According to my spiritual philosophy, we are each a reflection of Cosmic Consciousness. We are all mirrors showing an image of the same moon, so to speak. However, each mirror is unique with different shapes and sizes. Some mirrors are dirtier than others. Some mirrors are cracked. But each mirror is still reflecting the moon. And when I think about my mirror reflecting the moon, I feel more at peace because the inner compass exists. I have a guide already to show me where I need to go.

Last week I spoke about trusting in the divine and understanding the universe may only light up one or two steps in front of me. But the path is there, and sometimes the path requires I deviate from the established footsteps of those before me. Sometimes it means heading into uncharted territory but that doesn’t mean I’m without a guide.

I dream of a world where we remember we have our own internal guidance system. A world where we realize sometimes we have to find our own way and it may not always make sense. A world where we understand we are all different and what works for someone else may not work for us. A world where we understand sometimes we have to flout conventional wisdom.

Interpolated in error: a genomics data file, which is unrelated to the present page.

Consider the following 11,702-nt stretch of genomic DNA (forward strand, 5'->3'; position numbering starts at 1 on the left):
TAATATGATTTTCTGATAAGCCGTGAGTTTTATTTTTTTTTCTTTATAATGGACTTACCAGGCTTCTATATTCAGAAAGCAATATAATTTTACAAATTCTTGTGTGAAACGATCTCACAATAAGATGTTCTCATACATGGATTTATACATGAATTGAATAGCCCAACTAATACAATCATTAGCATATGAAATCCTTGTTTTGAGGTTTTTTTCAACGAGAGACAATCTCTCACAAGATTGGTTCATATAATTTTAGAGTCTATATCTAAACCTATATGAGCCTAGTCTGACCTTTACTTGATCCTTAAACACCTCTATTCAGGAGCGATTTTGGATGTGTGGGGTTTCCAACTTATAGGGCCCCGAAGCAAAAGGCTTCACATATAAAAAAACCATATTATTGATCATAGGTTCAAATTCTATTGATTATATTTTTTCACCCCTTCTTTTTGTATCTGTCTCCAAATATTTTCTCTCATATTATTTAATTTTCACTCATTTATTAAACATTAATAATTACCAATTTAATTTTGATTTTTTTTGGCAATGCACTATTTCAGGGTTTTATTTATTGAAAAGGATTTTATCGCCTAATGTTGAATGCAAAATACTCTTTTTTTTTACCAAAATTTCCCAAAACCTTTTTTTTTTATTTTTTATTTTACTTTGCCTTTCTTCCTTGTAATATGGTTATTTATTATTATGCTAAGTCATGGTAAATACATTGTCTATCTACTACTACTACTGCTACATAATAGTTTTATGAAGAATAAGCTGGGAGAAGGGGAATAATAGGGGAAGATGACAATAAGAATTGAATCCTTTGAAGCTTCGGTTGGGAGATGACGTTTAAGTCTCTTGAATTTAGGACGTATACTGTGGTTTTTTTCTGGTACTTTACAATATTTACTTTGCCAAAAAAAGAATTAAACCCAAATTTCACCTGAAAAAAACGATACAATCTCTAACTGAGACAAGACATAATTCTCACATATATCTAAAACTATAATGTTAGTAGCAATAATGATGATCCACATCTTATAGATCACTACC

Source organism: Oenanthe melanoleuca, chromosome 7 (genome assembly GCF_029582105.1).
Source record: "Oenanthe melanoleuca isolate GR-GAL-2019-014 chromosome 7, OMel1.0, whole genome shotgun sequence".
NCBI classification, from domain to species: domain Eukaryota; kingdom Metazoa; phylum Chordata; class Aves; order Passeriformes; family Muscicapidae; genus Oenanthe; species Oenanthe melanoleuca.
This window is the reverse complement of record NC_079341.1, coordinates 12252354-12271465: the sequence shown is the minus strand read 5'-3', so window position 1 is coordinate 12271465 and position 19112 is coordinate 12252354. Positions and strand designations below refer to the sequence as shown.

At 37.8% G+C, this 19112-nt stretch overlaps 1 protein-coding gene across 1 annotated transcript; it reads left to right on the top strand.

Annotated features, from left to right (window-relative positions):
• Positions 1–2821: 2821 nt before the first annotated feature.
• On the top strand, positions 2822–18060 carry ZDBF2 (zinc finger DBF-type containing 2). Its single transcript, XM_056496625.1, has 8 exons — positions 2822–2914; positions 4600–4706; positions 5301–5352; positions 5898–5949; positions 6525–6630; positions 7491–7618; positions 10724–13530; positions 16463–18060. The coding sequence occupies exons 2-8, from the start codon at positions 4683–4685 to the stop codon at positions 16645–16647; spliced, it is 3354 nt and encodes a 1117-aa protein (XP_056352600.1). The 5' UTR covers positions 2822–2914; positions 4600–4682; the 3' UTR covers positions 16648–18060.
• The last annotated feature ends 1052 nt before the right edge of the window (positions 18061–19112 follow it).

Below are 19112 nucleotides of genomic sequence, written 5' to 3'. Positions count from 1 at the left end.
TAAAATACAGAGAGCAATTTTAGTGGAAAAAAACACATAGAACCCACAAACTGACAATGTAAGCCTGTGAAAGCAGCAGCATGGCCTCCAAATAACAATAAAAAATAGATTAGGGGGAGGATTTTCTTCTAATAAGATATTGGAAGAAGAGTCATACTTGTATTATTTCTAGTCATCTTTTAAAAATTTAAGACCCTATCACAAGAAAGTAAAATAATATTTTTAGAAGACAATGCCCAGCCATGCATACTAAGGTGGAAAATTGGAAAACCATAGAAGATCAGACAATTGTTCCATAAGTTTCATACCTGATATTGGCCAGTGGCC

Another world is not only possible, it’s probable.

A few years ago I went to a neuro-linguistic programming workshop and the organizer said desire works in one of two ways: push or pull. We either say, “Yes, that” about something, or “No, not this.” What I’m realizing is intuition works in the same way.

I’m familiar with the “yes, that” intuition – it drove me to move to San Francisco, to call that person last week, to read that book. I know how to handle “yes, that” intuition. “No, not this” is more challenging. I don’t mean the one-off, “Don’t go down that dark alley” sort. That’s easy to listen to. What I find more difficult is the sort of intuition that says, “You can’t live here” and there’s no other home showing up. Or the intuition that says, “You can’t work here” but another job is not on the horizon. It’s the directionless, leap-of-faith intuition that unnerves me.